Einstein has settled the age-old theory on the material properties of light, and in so doing, was awarded the 1921 Nobel Prize for Physics.

Einstein is the father of modern photonics technologies, and without his findings, many of the applications used across Europe’s optical industries would probably never have come into being.

In terms of European innovation, Einstein’s work became fundamental in many later technological developments, including Hungarian-British scientist Dennis Gabor’s 1948 invention of holograms, and more modern applications, such as the University of Regensburg in Germany’s research into how laser-light pulses can be used in quantum computing.

Revolutionary potential

More broadly, from computer screens to lasers in healthcare devices and solar panels, from cameras in smartphones to optical fibre technologies, the revolutionary potential of photonics has been recognised by the European Commission as a Key Enabling Technology of the 21st century.

In this vein, a 2018 report by the European Investment Bank recognised the potential of photonics technologies to enrich and extend the capabilities of other next-generation applications, which, without Europe’s history in scientific research, would never have been possible.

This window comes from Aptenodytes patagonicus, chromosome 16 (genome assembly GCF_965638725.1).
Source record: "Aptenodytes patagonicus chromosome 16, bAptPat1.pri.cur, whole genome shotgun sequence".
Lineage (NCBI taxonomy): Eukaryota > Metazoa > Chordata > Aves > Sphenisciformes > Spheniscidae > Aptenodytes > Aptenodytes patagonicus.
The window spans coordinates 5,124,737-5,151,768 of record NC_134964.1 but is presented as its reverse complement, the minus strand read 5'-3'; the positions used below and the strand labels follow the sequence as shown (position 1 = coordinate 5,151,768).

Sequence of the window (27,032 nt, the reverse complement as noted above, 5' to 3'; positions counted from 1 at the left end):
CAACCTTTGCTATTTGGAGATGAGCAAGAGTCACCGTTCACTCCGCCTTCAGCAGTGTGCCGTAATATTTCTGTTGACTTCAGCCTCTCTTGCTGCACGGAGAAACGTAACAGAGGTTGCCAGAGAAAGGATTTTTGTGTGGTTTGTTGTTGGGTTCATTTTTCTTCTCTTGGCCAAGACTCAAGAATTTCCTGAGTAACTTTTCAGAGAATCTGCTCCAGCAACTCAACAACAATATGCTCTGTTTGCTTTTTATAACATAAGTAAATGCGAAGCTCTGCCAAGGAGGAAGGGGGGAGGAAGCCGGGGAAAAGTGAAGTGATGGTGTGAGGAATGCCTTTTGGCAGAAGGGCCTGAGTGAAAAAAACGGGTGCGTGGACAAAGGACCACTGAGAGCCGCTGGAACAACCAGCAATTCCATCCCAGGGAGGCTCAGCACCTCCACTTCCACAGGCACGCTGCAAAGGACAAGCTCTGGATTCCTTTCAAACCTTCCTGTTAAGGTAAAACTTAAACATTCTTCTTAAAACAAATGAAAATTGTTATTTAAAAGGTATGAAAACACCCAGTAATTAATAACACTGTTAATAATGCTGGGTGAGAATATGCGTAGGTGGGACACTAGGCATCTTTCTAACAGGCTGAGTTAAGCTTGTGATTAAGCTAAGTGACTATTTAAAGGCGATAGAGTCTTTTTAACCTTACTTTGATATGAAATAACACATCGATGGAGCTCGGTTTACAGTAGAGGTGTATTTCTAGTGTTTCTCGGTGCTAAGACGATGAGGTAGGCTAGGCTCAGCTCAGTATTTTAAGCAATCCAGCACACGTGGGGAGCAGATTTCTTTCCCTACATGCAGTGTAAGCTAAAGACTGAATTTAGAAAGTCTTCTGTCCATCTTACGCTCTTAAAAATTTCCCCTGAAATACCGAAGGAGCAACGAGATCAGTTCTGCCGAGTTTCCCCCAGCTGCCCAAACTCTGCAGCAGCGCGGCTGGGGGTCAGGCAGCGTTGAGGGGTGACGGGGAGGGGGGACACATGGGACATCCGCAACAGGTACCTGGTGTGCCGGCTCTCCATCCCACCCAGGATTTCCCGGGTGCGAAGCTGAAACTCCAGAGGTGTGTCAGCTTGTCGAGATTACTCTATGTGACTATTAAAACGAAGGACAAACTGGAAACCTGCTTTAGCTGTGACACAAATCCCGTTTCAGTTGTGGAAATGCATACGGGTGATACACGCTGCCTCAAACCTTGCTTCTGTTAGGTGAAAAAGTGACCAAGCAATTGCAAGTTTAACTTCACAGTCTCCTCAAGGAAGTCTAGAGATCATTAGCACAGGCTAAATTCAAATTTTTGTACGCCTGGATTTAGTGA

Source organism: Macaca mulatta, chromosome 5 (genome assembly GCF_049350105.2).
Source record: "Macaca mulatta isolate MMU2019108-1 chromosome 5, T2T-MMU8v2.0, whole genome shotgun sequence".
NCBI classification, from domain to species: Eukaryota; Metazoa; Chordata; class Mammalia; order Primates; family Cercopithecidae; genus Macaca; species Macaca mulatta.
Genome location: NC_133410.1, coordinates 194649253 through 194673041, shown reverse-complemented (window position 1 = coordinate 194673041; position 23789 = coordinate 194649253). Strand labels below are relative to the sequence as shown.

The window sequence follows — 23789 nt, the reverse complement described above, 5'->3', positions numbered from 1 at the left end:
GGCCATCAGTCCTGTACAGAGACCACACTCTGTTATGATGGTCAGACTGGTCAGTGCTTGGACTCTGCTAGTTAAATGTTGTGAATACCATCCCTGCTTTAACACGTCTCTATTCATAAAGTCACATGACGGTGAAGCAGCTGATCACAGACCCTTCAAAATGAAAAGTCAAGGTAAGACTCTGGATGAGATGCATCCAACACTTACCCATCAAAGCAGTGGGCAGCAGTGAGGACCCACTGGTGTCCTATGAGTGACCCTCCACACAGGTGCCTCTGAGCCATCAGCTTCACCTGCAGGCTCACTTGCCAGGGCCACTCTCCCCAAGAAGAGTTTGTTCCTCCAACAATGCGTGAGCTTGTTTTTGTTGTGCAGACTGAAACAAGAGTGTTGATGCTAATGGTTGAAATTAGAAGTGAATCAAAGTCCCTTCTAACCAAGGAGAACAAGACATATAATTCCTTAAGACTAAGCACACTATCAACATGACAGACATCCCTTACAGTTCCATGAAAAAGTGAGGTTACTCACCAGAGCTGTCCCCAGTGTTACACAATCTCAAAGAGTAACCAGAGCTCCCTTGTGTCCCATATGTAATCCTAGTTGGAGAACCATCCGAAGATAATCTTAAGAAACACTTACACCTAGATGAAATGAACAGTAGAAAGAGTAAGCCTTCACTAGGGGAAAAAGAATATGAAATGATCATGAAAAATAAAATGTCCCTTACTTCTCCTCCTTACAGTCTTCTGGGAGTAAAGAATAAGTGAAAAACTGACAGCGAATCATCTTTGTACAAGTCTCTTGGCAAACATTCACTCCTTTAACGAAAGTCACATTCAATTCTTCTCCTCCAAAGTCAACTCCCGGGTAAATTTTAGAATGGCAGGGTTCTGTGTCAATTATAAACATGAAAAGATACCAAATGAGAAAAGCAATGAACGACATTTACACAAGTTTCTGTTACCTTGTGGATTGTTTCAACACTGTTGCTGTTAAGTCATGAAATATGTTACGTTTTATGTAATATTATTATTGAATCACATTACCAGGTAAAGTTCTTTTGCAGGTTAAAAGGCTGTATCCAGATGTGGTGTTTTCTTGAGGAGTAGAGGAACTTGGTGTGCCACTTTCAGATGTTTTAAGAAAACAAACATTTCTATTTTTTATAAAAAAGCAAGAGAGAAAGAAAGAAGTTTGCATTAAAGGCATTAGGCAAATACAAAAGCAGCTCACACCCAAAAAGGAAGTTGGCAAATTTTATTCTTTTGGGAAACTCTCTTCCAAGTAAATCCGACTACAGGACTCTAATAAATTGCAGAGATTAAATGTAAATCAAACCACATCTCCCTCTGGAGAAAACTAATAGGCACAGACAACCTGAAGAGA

“Deep tech applications such as artificial intelligence, big data, additive manufacturing, robotics, the Internet of Things (IoT), and autonomous driving will require faster, more reliable, more energy efficient and more powerful photonics and semiconductor components,” the report states. ”

“The success of Europe in this next wave of innovation will ultimately depend on photonics and semiconductor components.”

With Europe’s valiant scientific excursions into the theory of light and photoelectric research being well-established, there are also those who have touted photonics as an area in which the wider political goals of the European Union can be pursued.